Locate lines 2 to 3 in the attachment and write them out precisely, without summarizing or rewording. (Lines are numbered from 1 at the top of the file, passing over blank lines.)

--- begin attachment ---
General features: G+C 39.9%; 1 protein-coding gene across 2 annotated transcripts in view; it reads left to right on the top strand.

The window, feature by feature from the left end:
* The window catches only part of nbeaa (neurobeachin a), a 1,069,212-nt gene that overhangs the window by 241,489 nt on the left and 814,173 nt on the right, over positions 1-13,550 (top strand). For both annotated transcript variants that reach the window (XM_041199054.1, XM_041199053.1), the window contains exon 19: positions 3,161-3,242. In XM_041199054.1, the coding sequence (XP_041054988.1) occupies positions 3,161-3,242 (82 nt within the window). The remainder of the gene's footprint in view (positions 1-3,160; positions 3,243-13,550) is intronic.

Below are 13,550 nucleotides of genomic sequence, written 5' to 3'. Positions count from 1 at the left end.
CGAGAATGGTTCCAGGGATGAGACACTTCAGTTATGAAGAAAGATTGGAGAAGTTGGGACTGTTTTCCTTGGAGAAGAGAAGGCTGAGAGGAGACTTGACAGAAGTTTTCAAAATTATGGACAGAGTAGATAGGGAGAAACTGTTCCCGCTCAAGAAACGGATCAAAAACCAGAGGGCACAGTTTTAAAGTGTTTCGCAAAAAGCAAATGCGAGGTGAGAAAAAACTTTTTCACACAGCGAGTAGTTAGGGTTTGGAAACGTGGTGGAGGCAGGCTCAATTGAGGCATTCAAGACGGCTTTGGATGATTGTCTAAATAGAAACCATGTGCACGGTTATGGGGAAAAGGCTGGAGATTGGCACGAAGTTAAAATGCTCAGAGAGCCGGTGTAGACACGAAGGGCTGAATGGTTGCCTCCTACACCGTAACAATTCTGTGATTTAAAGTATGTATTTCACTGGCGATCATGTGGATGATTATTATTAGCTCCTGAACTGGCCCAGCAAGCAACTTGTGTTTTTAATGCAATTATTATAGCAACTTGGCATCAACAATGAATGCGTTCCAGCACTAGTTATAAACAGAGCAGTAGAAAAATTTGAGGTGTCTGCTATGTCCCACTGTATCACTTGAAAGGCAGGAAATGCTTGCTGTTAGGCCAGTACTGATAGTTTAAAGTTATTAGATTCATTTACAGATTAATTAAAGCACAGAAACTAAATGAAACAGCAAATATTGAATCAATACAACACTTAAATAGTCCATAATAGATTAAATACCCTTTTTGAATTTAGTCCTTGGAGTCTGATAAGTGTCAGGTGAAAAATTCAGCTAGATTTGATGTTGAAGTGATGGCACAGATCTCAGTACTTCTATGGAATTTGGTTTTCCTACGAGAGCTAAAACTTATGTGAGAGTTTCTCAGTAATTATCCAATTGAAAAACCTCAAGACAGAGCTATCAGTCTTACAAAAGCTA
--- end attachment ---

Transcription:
The window, feature by feature from the left end:
* The window catches only part of nbeaa (neurobeachin a), a 1,069,212-nt gene that overhangs the window by 241,489 nt on the left and 814,173 nt on the right, over positions 1-13,550 (top strand). For both annotated transcript variants that reach the window (XM_041199054.1, XM_041199053.1), the window contains exon 19: positions 3,161-3,242. In XM_041199054.1, the coding sequence (XP_041054988.1) occupies positions 3,161-3,242 (82 nt within the window). The remainder of the gene's footprint in view (positions 1-3,160; positions 3,243-13,550) is intronic.